POSTED: March 16th 2018

NEIL WILSON: The Russians Accused Of An Olympic Fix

Irish boxer Michael Conlon © Getty Images
Irish boxer Michael Conlon © Getty Images

THE NEIL WILSON COLUMN / An exclusive, authoritative series from Sports Features Communications

(SFC) So the Russians are at it again. No, not in the medieval English city of Salisbury where fingers point to them poisoning two of their citizens. This is in the boxing ring in Rio.

Remember how at the Olympics in Rio world champion bantamweight Michael Conlon from Ireland accused the sport of corruption after he lost the verdict after a bout with Russian Vladimir Nikitin?

His words may jog your memory. "Amateur boxing stinks from the core to the top," he said in a ringside interview with Irish television reported around the world. "AIBA (boxing's world body) cheats." 

The Irish Times has seen an official report written by the Ireland boxing team manager Joe Hannigan, now vice-president of the Irish Amateur Boxing Association, in which he reveals that the Irish team knew in advance that Conlon was fated to lose.

 Their coach, Zauri Antia, a Russian-speaking Georgian, had been told on the eve of the fight by a Russian coach. A fix was in. Antia was also told that other medals had been decided in advance. 

Conlan's loss on an unanimous decision by Brazilian, Polish and Sri Lankan judges was outrageous, as I saw for myself while reporting the bout for one of the Irish Times' rival newspapers. It was not an isolated incident. The previous evening a Russian had been given the verdict over a Kazakhstani so blatantly wrong that the neutral crowd booed the Russian out of the ring. 

No protest against judges' verdicts are allowed under Olympic boxing rules but what makes this worse is that Hennigan claims to have made "numerous attempts"  before Conlan's bout to warn IOC executive board member Patrick Hickey, then president of the Olympic Council of Ireland. "He was never available," says his report. 

AIBA dismissed Conlan's outburst as the sour grapes of a loser but three months later all 36 judges in Rio were suspended pending an investigation. A report of that inquiry has been rejected by the IOC.  Its president Thomas Bach said last month that his executive was not satisfied and demanded a fuller version by the end of April. 

The future of boxing as an Olympic sport may hang on it, just as the wider involvement of Russia in the world sport may be. Track and field's world body, the IAAF, has refused to lift the suspension of the Russians and talked of its federation's expulsion. WADA, the world anti-doping agency, has refused to agree that the country is in compliance with its rules.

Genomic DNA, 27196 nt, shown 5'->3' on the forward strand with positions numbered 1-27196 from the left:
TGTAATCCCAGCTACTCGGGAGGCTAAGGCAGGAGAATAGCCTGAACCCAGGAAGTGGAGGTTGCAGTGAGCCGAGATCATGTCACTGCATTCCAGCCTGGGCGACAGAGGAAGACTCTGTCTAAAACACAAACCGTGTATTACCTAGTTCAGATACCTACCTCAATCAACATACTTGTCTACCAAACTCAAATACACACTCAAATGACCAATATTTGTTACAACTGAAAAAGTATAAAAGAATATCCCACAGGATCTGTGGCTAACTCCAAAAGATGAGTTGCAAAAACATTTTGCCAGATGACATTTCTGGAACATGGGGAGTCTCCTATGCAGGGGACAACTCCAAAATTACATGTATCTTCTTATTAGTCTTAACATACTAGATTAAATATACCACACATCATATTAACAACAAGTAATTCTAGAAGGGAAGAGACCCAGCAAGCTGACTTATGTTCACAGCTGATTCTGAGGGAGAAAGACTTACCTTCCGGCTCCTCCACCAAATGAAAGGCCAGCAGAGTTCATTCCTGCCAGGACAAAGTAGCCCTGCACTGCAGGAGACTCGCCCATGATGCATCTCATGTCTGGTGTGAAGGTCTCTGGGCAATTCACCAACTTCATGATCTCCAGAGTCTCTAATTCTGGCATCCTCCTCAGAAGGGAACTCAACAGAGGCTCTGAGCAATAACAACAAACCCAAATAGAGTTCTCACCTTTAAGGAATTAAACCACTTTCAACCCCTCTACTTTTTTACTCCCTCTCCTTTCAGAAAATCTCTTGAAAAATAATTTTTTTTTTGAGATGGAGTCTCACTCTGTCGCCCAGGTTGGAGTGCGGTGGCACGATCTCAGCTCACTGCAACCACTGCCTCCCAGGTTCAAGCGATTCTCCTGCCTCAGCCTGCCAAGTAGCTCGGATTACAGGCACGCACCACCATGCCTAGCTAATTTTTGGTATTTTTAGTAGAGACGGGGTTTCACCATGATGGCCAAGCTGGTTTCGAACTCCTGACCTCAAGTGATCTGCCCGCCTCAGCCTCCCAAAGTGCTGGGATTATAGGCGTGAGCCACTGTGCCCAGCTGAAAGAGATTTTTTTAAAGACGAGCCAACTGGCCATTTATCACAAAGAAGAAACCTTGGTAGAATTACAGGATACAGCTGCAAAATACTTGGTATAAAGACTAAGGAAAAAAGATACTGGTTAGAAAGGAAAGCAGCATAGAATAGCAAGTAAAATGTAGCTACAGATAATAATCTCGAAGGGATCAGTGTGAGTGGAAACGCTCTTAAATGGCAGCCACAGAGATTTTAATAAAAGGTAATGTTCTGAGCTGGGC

And this happens against the background of football's World Cup happening in Russia this summer, a World Cup hosting that many believe was secured through bribes and backhanders.

FIFA's world authority FIFA made a token attempt to investigate those fears but its lawyer was refused a visa by Russia which claimed that all emails related to its bid had been lost when its computer system was returned to the rental company.

The IOC has shown little appetite for confrontation with Russia. Its suspension for its state-sponsored doping programme during the Sochi Olympics lasted weeks while individual athletes caught doping are banned for years.

No evidence, the Russians shout at every new allegation, whether from Salisbury or Dublin. But taken together bribery, doping and match-fixing make a case that even the weakest of sporting authorities cannot ignore.

** NEIL WILSON reported his first Olympic Games in Munich in 1972. He has since covered another nine summer and nine winter Olympics for various newspapers, including The Independent and the Daily Mail with whom he has worked for the last 19 years as Athletics and Olympic correspondent. He was Britain's Sports Journalist of the Year in 1984 and is the author of seven books.

****The views expressed are the author's own and do not necessarily represent the views of Sports Features Communications.

Keywords · Olympics · Neil Wilson

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